I think people are reading too much into the military comment. P means if you join the military because you have no idea what else to do with your life (i.e. escape hatch)–then it’s a bad reason to join. I don’t think she saying the military is an inherently flawed career choice.
Great post, btw! I could completely identify with your reasons. I’m about 4 years out of college and considered going back to graduate school briefly. However, at some point you need to get out of the classroom and start living your life.
Penelope, is the Challenger & Gray research available online? I would love to have it to show all the people who keep telling me I should apply to some safety schools instead of focusing only on top 10 MBA programs.
If people could learn these things on the job, they would have no reason to go to grad school and would not voluntarily spends hundreds of thousands of dollars. Many places won’t even interview you without a Master’s degree, and sure, as an entrepreneur, I can learn as I go, but I’d be a hell of a lot further ahead of the poor schlubs who have never had a business education if I at least knew a little about accounting and the various types of companies out there.
Are you sure you’re telling us what you really think?
I have two words for you: blog karma
While I agree that going to grad school to dodge a bad economy is a bad idea (one should have much better reasons for pursuing a graduate degree than “the economy’s bad”), most of your post really delivers the message of “why grad school is a bad idea, period.” Is that really true? Should no one ever earn a business degree, become a doctor, or practice law ever again?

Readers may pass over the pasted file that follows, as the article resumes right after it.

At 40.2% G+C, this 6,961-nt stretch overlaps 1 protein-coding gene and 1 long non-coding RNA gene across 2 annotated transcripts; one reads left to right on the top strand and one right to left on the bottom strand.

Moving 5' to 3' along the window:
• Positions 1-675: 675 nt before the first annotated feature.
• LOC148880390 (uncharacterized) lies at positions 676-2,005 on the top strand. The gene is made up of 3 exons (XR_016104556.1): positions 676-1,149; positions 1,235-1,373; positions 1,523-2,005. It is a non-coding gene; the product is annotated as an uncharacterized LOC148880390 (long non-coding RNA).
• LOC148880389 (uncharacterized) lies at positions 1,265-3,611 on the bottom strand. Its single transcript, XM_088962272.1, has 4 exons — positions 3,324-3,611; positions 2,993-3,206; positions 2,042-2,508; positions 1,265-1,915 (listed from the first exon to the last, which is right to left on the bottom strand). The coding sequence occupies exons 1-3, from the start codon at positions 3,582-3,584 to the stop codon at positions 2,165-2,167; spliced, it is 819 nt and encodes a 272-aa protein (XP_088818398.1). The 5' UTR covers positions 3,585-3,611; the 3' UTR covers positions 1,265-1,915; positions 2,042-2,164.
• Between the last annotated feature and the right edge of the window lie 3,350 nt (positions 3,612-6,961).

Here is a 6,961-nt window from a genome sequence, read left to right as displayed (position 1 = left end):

Every year my company works with thousands of applicants who are trying to get into competitive graduate programs. While it’s true that many of them start the process for the wrong reasons, for the ones who know why they’re applying, have realistic career goals, and are open to learning (not just getting their ticket punched), the experience simply can’t be replicated.
I understand some of this. There are rules and exceptions. I recall as a kid of about 13 hearing a man named (you can’t make this up) Polykarp Kusch, who was then Professor of Physics at Columbia University. Kusch said he got out of college (Case) in 1931, couldn’t get a job because of the mounting Depression, and so he went to Illinois to do graduate work, where he got an M.S. and Ph.D. In 1955 he was awarded the Nobel Prize in Physics. Lucky escape:-).
More often than not, though, graduate programs appear to dangle false hope in front of aspirants. An MBA from Monmouth University doesn’t carry the same cachet as one from Fordham doesn’t carry the same cachet as one from Harvard. Law can be Capital University in Columbus or UC-Berkeley. And the new fetish…MBA programs for writers. Every other college has a writing program staffed by its itinerant writer-teachers. Iowa was the first and remains the gold standard, but the only schools now that haven’t gotten into the act are community colleges. Wait. Too much these days seems to be “I need A degree, ANY degree from ANY school.” They’re not all created equal. Some of them suggest diploma mills that may offer an experience but not too many tangible outcomes.